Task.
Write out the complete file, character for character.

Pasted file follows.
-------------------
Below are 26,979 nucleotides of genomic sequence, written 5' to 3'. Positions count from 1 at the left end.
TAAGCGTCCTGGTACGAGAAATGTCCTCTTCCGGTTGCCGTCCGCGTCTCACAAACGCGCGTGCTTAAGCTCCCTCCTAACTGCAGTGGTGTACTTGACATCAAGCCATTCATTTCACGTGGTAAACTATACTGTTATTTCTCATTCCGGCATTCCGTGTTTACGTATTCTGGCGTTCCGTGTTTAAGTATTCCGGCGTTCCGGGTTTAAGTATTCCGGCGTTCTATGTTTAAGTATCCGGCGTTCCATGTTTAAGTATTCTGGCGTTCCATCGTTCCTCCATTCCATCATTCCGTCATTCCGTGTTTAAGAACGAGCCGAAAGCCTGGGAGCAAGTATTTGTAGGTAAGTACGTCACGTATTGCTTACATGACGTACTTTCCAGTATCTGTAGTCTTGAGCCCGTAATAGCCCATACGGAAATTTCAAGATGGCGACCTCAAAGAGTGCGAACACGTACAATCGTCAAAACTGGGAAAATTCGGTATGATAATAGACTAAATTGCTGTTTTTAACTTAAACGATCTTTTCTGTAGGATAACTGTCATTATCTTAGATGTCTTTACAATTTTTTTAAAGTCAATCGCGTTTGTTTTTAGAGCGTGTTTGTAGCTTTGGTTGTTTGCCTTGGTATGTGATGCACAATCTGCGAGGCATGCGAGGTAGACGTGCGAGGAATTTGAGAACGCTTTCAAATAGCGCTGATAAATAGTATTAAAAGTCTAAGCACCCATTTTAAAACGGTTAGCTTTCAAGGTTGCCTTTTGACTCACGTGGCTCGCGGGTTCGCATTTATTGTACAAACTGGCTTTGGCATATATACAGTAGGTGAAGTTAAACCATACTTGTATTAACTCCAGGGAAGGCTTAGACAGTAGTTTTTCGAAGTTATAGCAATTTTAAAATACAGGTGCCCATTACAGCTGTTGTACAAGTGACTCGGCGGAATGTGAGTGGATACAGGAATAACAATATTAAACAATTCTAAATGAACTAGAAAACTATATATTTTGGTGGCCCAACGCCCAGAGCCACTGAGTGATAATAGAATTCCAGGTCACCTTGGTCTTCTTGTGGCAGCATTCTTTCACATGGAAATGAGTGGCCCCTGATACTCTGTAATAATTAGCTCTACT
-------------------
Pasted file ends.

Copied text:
Below are 26,979 nucleotides of genomic sequence, written 5' to 3'. Positions count from 1 at the left end.
TAAGCGTCCTGGTACGAGAAATGTCCTCTTCCGGTTGCCGTCCGCGTCTCACAAACGCGCGTGCTTAAGCTCCCTCCTAACTGCAGTGGTGTACTTGACATCAAGCCATTCATTTCACGTGGTAAACTATACTGTTATTTCTCATTCCGGCATTCCGTGTTTACGTATTCTGGCGTTCCGTGTTTAAGTATTCCGGCGTTCCGGGTTTAAGTATTCCGGCGTTCTATGTTTAAGTATCCGGCGTTCCATGTTTAAGTATTCTGGCGTTCCATCGTTCCTCCATTCCATCATTCCGTCATTCCGTGTTTAAGAACGAGCCGAAAGCCTGGGAGCAAGTATTTGTAGGTAAGTACGTCACGTATTGCTTACATGACGTACTTTCCAGTATCTGTAGTCTTGAGCCCGTAATAGCCCATACGGAAATTTCAAGATGGCGACCTCAAAGAGTGCGAACACGTACAATCGTCAAAACTGGGAAAATTCGGTATGATAATAGACTAAATTGCTGTTTTTAACTTAAACGATCTTTTCTGTAGGATAACTGTCATTATCTTAGATGTCTTTACAATTTTTTTAAAGTCAATCGCGTTTGTTTTTAGAGCGTGTTTGTAGCTTTGGTTGTTTGCCTTGGTATGTGATGCACAATCTGCGAGGCATGCGAGGTAGACGTGCGAGGAATTTGAGAACGCTTTCAAATAGCGCTGATAAATAGTATTAAAAGTCTAAGCACCCATTTTAAAACGGTTAGCTTTCAAGGTTGCCTTTTGACTCACGTGGCTCGCGGGTTCGCATTTATTGTACAAACTGGCTTTGGCATATATACAGTAGGTGAAGTTAAACCATACTTGTATTAACTCCAGGGAAGGCTTAGACAGTAGTTTTTCGAAGTTATAGCAATTTTAAAATACAGGTGCCCATTACAGCTGTTGTACAAGTGACTCGGCGGAATGTGAGTGGATACAGGAATAACAATATTAAACAATTCTAAATGAACTAGAAAACTATATATTTTGGTGGCCCAACGCCCAGAGCCACTGAGTGATAATAGAATTCCAGGTCACCTTGGTCTTCTTGTGGCAGCATTCTTTCACATGGAAATGAGTGGCCCCTGATACTCTGTAATAATTAGCTCTACT